Royal Dansk, the tin and the biscuits
Iconic, with reassuring graphic elements and bright colours. Inviting, coveted by everyone, beautiful and impossible: she made half the world dream but above all she disappointed generations of hungry children, the Royal Dansk blue tin box. Probably the best known Danish butter biscuit manufacturer, which deserves credit for creating a real myth around these cookies, and even before the packaging, highly coveted by grandmothers who used the tin boxes to hold their sewing supplies. Opening that tin was a bitter surprise, but the biscuits - somewhere - actually existed. Production began in 1966 in the village of Helsingor, in a small laboratory famous for its link to the Danish confectionery tradition (hence the name Royal Danish). The characteristics of these biscuits? An intense flavour of butter, the main ingredient of the recipe, which for this reason needed to be preserved in the best possible way: that's how the idea of the blue tin with the image of the Hjemstavn Gaard farm on the island of Funen came about.
The shapes of Royal Dansk biscuits
Another detail that makes the biscuits unmistakable is their shape. Five shapes total, to be precise, which have now become a classic of pastry art: the pretzel-shaped biscuit, the vanilla ring, the "Finnish style" rectangle, and the two discs, a "country" style slightly darker than the others and the other flavoured with coconut. Today Royal Dansk biscuits are produced in two factories, one in Nørre-Snede and one in Ribe, which churn out more than 25,000 tons of biscuits every year. From its origins to today, very little has changed in the company: the recipe is the same as always, but progress has been made on environmental level, through an action plan that includes ethical initiatives to reduce its impact. Starting with the materials used for packaging, all recyclable.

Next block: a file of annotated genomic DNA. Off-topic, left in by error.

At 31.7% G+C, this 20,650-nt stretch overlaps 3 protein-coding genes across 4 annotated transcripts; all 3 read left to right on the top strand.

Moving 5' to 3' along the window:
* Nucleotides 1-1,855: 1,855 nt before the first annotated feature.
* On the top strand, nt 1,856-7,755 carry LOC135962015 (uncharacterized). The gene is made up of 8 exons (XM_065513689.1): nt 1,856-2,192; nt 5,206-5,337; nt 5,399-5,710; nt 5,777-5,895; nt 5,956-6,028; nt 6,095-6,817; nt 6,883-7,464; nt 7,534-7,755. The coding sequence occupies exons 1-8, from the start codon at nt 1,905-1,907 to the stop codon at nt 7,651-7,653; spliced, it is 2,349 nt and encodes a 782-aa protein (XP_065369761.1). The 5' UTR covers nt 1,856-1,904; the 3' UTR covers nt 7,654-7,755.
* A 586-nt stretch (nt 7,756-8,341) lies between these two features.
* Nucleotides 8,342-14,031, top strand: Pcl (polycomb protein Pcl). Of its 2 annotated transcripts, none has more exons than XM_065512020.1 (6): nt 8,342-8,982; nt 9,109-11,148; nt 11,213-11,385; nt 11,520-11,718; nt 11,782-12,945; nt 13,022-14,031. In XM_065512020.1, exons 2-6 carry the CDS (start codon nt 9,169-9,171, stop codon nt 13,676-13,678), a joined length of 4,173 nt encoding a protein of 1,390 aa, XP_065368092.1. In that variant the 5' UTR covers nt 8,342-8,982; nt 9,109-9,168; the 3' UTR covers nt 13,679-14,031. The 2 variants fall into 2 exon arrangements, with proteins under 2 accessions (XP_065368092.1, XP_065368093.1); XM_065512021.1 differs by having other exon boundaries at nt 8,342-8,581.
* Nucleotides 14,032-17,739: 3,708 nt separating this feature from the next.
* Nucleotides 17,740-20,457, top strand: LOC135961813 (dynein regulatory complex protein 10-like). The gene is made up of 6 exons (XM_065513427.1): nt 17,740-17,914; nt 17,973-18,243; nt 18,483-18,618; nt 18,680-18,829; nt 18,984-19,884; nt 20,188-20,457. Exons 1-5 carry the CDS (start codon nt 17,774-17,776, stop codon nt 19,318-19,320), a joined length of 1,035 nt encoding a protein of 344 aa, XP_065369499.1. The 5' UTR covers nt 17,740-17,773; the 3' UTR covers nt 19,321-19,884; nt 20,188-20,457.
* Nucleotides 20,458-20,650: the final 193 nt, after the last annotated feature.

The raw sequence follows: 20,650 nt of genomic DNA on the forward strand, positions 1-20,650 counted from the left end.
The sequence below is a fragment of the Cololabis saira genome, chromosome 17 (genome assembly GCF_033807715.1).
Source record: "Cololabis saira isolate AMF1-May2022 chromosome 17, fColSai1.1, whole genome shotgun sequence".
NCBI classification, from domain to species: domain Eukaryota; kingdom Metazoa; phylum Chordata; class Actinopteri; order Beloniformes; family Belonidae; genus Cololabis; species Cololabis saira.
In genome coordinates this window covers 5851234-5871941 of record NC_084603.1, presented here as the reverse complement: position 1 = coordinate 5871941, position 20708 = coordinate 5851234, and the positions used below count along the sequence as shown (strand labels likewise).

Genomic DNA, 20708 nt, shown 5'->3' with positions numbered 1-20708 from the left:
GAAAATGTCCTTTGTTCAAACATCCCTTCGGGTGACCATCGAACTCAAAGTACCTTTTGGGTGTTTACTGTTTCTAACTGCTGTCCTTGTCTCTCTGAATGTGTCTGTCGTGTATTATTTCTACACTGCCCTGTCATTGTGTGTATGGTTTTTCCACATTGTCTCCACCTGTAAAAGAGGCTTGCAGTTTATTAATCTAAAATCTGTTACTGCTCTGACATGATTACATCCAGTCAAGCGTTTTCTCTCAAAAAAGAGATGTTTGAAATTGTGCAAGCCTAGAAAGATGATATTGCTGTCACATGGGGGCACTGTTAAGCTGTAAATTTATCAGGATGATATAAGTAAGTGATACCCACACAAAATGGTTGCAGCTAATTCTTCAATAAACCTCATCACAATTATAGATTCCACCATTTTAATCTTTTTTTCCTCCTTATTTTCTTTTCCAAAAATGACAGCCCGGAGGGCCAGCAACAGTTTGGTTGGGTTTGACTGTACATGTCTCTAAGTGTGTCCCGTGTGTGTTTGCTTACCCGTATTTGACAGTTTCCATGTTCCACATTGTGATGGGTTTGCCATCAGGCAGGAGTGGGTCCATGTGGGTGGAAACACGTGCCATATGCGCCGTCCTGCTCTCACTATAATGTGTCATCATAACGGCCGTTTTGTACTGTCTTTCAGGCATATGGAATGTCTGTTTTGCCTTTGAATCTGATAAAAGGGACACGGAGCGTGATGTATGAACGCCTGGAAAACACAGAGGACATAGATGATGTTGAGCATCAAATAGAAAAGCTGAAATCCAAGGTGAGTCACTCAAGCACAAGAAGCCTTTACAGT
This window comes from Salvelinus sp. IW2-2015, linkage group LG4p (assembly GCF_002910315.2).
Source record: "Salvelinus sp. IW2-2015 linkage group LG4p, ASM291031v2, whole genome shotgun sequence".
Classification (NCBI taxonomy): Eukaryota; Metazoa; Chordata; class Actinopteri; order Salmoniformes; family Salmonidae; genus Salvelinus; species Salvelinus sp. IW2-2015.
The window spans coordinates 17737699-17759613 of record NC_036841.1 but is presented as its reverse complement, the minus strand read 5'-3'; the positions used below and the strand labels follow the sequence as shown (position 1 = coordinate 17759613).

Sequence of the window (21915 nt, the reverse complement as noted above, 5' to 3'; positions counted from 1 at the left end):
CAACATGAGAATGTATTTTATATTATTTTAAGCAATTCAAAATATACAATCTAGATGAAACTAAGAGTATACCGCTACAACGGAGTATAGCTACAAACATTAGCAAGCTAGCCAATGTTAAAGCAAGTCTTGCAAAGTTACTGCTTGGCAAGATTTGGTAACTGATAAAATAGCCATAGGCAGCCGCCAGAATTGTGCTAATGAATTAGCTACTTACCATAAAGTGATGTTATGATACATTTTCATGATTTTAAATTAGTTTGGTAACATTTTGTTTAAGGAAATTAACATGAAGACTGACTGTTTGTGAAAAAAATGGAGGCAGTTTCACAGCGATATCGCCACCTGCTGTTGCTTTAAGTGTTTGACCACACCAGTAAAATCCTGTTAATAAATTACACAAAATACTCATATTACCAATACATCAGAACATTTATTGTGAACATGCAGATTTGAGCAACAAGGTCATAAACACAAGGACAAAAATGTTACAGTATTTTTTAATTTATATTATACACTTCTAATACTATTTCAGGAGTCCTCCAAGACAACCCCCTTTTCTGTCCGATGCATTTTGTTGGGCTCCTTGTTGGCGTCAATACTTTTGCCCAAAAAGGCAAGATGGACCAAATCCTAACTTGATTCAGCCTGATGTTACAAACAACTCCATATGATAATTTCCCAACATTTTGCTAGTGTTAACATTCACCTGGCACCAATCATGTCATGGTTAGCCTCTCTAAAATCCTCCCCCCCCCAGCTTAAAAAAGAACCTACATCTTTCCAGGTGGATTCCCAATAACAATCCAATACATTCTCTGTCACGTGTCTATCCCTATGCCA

The charm of the tin
A box that has made the history of packaging and which, according to the company itself, continues to be used at home in the most creative ways (which rarely have to do with cooking). Reusable, durable, large enough to hold different objects: the Royal Dansk boxes have over time been a source of inspiration for other brands, which have revived the formula of tins with paper ramekins inside for their products. Packaging aside, Danish biscuits are easy to prepare even at home: in particular, for the iconic vanilla rings it is enough to prepare whipped pastry dough, to be handled exclusively with a piping bag. A piece of advice? Prepare them in larger quantities and of different types and choose a nice box to give them as a gift, to compensate for the disappointments of childhood.
by Michela Becchi